10. This is looking the other way, so the shower pipe now inboard of the chassis rail joins the pipe from the rear vanity via a swept tee, then around the elbow. The pipe coming in from the left is from the kitchen sink. They meet into a 40mm tee with reducing plugs inserted. then on the far side a 40mm pipe runs to the outfall. This is the 40mm outfall, an inspection port welded into a 45 degree elbow. The inspection cap unscrews leaving a perfect thread ..... For this hose tail. The waste hog sits nicely right under this, or if on a serviced pitch the 40mm hose just pushes on.
  11. firstly sorry these pics are not great, where the van is stored it's a bit difficult to get to some areas. First image shows the output from the kitchen sink, not much to see as most of the pipework is hidden behind the new wall installed to hold the basket runners, but I did find the 32mm pipe went through the existing drain holes perfectly, nice snug fit. I've been wondering where I left those sissors! New pipe work for the bathroom vanity. Offset to one side so that the rear wall remains available for the probable install of an under counter water heater to replace the rubbish truma. Fits behind the cupboard shelf nicely, the spacer takes account of the fact that the rear wall isn't vertical, it is slightly concave. Under the van now, and this is the run from the shower using a shallow trap. The spacer here ensures the correct drop for proper flow. This pipe has dropped slightly as when installed it was not resting on the frame rail as it is now, so will get another clip next to the rail to hold it clear and ensure there is no rubbing. The shower trap is also going to get a shroud of some kind to protect it from any debris which might get kicked up. I should have thought of that originally.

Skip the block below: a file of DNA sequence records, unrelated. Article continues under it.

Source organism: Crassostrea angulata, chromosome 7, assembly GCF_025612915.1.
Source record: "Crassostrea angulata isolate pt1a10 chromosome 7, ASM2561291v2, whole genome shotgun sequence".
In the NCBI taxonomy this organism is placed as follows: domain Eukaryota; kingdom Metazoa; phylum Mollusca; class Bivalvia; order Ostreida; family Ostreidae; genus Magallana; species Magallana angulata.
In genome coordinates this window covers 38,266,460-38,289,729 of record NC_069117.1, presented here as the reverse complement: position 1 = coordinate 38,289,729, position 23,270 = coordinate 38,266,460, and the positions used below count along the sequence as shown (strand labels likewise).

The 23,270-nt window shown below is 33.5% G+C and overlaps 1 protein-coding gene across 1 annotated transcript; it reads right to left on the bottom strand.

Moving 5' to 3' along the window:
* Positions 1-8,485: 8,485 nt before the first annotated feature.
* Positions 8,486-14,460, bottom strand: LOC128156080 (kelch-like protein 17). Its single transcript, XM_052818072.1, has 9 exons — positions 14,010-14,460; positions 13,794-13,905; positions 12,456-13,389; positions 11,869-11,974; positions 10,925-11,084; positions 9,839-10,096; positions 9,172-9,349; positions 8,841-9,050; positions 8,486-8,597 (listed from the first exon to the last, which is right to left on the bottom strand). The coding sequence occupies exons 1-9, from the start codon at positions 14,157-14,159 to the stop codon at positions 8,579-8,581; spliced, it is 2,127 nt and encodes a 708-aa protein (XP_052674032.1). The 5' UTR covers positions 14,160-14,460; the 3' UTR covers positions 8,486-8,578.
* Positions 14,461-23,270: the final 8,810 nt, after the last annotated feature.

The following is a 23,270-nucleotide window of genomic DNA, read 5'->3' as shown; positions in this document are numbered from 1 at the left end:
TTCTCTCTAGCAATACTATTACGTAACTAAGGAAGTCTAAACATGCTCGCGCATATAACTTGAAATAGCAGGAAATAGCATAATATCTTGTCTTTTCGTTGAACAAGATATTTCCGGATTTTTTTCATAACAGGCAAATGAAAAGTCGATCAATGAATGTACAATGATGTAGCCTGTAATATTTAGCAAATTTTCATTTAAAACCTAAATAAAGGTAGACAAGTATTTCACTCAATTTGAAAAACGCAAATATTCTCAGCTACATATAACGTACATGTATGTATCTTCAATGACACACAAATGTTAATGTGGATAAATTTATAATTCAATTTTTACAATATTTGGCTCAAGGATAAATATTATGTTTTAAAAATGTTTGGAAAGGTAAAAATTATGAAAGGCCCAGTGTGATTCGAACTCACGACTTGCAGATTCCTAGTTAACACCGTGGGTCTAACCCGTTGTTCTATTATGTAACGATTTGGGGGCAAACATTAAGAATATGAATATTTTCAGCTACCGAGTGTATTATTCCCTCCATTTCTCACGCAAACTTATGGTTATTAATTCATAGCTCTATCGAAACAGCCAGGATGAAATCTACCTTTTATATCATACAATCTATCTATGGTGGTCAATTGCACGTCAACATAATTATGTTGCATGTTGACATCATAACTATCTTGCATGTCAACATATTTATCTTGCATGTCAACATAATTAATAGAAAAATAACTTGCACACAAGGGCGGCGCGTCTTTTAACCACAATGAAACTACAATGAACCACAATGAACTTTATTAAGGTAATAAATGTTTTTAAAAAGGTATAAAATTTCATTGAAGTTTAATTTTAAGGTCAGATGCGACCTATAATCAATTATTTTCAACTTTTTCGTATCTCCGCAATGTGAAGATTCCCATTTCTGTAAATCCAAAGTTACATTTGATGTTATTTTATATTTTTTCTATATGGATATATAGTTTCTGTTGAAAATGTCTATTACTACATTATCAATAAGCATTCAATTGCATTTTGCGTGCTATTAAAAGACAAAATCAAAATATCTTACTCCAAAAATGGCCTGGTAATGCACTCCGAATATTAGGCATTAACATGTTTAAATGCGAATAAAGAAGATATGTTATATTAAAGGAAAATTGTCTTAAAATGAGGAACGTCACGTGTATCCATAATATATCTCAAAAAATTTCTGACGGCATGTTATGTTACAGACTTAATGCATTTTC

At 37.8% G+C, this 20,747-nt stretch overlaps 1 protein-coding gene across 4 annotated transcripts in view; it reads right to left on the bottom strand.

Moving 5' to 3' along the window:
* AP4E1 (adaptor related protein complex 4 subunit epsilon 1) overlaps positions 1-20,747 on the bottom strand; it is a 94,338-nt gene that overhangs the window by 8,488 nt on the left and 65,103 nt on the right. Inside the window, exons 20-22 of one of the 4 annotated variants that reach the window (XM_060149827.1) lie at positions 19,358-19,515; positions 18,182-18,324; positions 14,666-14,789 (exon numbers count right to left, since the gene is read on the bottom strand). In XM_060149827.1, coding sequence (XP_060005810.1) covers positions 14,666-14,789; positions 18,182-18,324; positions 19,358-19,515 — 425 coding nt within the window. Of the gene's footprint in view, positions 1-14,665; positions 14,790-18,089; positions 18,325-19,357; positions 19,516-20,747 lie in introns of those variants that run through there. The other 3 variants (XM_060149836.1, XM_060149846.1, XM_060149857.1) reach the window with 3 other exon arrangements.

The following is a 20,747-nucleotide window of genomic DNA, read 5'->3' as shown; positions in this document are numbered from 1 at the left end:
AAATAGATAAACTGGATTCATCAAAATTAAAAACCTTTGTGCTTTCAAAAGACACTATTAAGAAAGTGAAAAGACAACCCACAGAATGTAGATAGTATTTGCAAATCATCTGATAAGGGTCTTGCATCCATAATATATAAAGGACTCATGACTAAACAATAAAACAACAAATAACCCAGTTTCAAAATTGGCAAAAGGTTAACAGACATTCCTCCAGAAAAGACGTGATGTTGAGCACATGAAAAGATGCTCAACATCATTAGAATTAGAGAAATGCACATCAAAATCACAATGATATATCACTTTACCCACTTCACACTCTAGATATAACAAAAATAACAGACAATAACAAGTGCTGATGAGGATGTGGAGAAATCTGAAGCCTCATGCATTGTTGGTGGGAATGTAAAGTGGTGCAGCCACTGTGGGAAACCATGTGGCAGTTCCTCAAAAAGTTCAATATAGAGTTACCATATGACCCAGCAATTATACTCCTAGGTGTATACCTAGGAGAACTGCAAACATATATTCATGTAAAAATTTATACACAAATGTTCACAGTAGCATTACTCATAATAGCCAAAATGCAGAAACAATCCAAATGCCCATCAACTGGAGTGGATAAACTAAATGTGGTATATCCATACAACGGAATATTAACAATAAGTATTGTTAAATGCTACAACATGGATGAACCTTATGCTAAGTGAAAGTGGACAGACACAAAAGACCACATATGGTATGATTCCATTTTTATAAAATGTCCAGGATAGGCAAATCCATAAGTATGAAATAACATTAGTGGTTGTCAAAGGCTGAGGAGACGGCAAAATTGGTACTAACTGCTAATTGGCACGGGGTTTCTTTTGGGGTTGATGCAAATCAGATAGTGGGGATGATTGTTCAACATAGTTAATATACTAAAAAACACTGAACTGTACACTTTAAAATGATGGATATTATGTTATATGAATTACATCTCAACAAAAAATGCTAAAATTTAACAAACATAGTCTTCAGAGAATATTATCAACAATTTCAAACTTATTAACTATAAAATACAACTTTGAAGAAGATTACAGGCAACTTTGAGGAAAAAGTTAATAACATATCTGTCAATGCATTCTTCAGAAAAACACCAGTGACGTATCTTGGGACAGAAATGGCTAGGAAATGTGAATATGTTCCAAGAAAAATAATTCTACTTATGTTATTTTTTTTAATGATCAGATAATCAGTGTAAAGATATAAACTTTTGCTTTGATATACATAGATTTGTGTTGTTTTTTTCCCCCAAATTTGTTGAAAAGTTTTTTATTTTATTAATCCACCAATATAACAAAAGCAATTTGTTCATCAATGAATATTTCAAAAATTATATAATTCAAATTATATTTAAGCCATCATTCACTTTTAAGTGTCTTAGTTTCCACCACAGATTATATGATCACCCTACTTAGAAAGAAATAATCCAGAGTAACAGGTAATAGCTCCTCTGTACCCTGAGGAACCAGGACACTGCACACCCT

12. not for much longer I would imagine, unless they sort their quality and customer service out.
  13. Very good suggestion, I have never had a swan neck activate the parking sensors, though not had a C4 so can't comment on that particular model
  14. When refitting them, use blue thread lock to keep the screws tight. Doesn't excuse the issue though, shouldn't be happening. I wonder if a batch were produced without thread lock?
  15. I tend not to buy new, suffering a depreciation often around 30% just for driving a car off a forecourt is a mugs game in my opinions, but god bless all those who do and secure a supply of nearly new vehicles. On the one occasion I did buy new, from Rover I used the towbar fitting as a bargaining tool and got it done by the dealer for nothing anyway. I also tend not to use after market warranties, you would have to be very unlucky to make your money back on one. I did have an after market warranty with that nice Mr Wilson on a Ford Mondeo I bought once at three years old and they confirmed that wiring the towbar in the manner I described would not effect the warranty in any way. When that car needed work on a cylinder head issue I had great problems finding a repairer who would jump through the hoops the warranty company put in place to get the repair approved, and they kept referring me to a Nationwide auto center who were totally incapable of dong anything more than a basic service. I decided that was my last after market warranty. I try and avoid makes and models known to be unreliable or expensive to repair, make sure they are serviced properly and over the last twenty years that policy has served me well. The only two repairs i have had to go to a garage for were a VTEC actuation valve on the CRv at £270 and a wiring fault on the Merc out of warranty at £1000 of which Merc agreed to pay 75% anyway.